That extra help from the surrounding cities was needed, but not every firefighter had 30 years of swift water rescue like Horton.

“Newer firefighters sometimes won’t know what kind of gear is necessary for fast running water, and will go into rivers wearing their bunker gear,” said Horton.

photography by Don Anders

The flood waters were so powerful at the exit of Highway 80 from I-35, concrete was ripped from the streets. Photography by Don Anders

photography by Don Anders

Damage done at the exit of Highway 80 from I-35, where the rapid currents are almost undetectable. Photography by Don Anders

Bunker gear is the yellow reflective jacket and trousers that protect firefighters from burns and cuts. In flood waters that gear can turn from helpful to hazardous when soaked with water.

However, protection is necessary in those raging waters. Poison ivy and poison sumac thrives in Texas, especially along rivers.

“When the water raises to the level it did, it sweeps away all the poisonous plants that grow along the water,” said Nance. “It creates a raging river that can cause inflammation wherever it touches.”

Fire ants pose a special threat. Ants will bind together in balls that float on top of the rushing water. When they find a solid object out of current, they immediately climb it – be it a tree, or a person. When rescuers finally reach an individual, they are wet, shivering, and often, covered in ants.

If able, firefighters cover their bodies with skin-tight Under Armor to protect themselves and reduce drag in the water. The rescued are immediately given Mylar thermal blankets while EMTs tend to their injuries and clean them of debris.

Begrudging Fame

photography by Don Anders

Jay Horton swims out to a stranded flood victim, covered in extra flotation devices. Photography by Don Anders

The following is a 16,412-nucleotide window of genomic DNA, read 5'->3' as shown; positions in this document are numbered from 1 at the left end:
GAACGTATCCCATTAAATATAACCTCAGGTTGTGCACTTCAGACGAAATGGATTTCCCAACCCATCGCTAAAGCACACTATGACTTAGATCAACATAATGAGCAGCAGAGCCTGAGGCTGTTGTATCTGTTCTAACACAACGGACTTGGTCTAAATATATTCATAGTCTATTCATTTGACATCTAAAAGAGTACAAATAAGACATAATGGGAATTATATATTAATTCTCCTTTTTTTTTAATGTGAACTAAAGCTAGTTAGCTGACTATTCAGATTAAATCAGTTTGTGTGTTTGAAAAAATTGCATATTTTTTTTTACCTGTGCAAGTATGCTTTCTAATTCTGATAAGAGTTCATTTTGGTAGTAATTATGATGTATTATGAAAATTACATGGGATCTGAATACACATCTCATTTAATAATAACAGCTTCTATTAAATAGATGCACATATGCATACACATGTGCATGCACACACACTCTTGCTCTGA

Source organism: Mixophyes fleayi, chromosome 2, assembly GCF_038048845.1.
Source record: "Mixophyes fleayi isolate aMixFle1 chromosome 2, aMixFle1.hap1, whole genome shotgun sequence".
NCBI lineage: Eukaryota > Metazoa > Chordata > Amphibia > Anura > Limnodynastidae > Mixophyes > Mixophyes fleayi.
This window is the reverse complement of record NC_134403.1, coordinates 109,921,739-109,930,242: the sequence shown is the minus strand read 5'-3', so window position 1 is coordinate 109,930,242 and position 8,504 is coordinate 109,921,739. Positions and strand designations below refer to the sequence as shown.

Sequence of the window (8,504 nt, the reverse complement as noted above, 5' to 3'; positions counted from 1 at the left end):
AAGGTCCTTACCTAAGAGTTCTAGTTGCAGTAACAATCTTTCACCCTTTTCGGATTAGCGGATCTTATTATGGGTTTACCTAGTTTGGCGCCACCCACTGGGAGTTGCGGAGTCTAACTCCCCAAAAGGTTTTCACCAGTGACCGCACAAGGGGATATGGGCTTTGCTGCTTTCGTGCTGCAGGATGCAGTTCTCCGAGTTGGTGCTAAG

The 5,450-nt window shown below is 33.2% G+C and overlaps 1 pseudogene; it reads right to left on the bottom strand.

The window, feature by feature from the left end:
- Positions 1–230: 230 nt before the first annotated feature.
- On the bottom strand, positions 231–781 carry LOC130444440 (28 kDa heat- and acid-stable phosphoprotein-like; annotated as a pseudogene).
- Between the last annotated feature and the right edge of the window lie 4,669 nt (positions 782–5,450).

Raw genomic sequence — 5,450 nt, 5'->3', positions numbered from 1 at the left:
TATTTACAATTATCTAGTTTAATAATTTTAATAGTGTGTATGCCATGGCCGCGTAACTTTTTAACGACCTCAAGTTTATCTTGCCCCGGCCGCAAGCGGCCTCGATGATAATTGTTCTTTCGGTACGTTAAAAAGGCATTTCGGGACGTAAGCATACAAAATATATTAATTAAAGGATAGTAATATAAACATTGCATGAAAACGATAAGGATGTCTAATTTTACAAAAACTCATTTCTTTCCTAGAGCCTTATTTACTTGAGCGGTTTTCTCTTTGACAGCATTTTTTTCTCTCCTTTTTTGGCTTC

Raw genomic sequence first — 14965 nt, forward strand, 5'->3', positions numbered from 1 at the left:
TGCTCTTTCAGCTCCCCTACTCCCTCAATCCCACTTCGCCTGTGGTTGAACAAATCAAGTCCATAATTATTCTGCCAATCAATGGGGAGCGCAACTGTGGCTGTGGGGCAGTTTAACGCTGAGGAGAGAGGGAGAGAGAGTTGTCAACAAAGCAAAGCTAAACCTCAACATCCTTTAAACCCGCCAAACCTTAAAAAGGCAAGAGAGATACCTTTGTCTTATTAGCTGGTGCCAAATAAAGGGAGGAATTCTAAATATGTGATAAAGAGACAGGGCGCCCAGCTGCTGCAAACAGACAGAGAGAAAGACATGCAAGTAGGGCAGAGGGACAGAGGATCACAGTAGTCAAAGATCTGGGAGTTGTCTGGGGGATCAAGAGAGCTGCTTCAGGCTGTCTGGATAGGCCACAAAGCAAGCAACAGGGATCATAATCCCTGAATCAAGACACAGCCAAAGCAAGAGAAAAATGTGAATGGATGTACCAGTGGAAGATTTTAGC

photography by Don Anders

Jay Horton and the flood victim swim back, utilizing those extra devices. Photography by Don Anders

Horton gained immediate fame when city photographer Don Anders snapped images of him performing a swift water rescue in the San Marcos River near the service road of I-35 and the Olympic Center.

The Blanco River, pushing the San Marcos’ stream upstream, fed the current he swam against downstream.

“That was probably the most harrowing hands-on rescue,” said Horton.

That image circulated through major news sources in under 24 hours, placing Horton as the face of flood rescue. But to Horton, that fame is undeserved – he was a man who knew what to do, and who did his job.

“The fame took away from all the sweat poured out by his fellow servicemen and woman who also risked their lives to help the rest of San Marcos and surrounding counties,” said Horton.

More than Just Property Damage

With more than $7 million in damages, the Memorial Day weekend floods were severe. Twelve fatalities were confirmed from that weekend, and a flood of this severity inevitably results in varying levels of psychological stress on first-responders.

The San Marcos police department found one body that weekend, something Winkenwerder tries to describe as a “small amount” of PTSD. The servicemen who were on body recovery duty in the county dealt with much higher stress levels.

“Those guys that recovered bodies [up in the county], because there were a lot of them, they got a little bigger dose [of stress],” said Winkenwerder, “And when you have that much, it’s hard to deal with.”

For service men and women who need help coping, cities provide a service called CISM, or Critical Incident Stress Management. For years, this service was put on the backburner due a lack of events that people needed help coping with. This year marks an expectation of the return to CISM for both Winkenwerder and Horton.

“We got complacent; there didn’t seem to be enough stress to necessitate bringing the program back before these floods,” said Winkenwerder.

Horton describes the PTSD he has seen in his colleagues as the “thousand yard stare.” A single incident does not always lead to the mental fragility, but many over time have certainly shown to take a toll.

“There is a stigma around getting counseling or help in the fire or police departments,” said Horton. “We’re supposed to be tough.”

CISM operates on a level of anonymity – the city doesn’t know who is using the service, just that it’s being used.

CISM works as a combination of a licensed therapist and an officer who has received special training to provide an empathetic ear.

The trained officer has a similar job title, but is in a different shift or county – this keeps anonymity and allows service people to feel open to expressing personal views.

“You hope that you did the very best that you were supposed to do,” said Winkenwerder.

Additional images from the flood shot by city photographer Don Anders can be seen here, and additional images shot by journalist Jacqueline Lege’ can be found here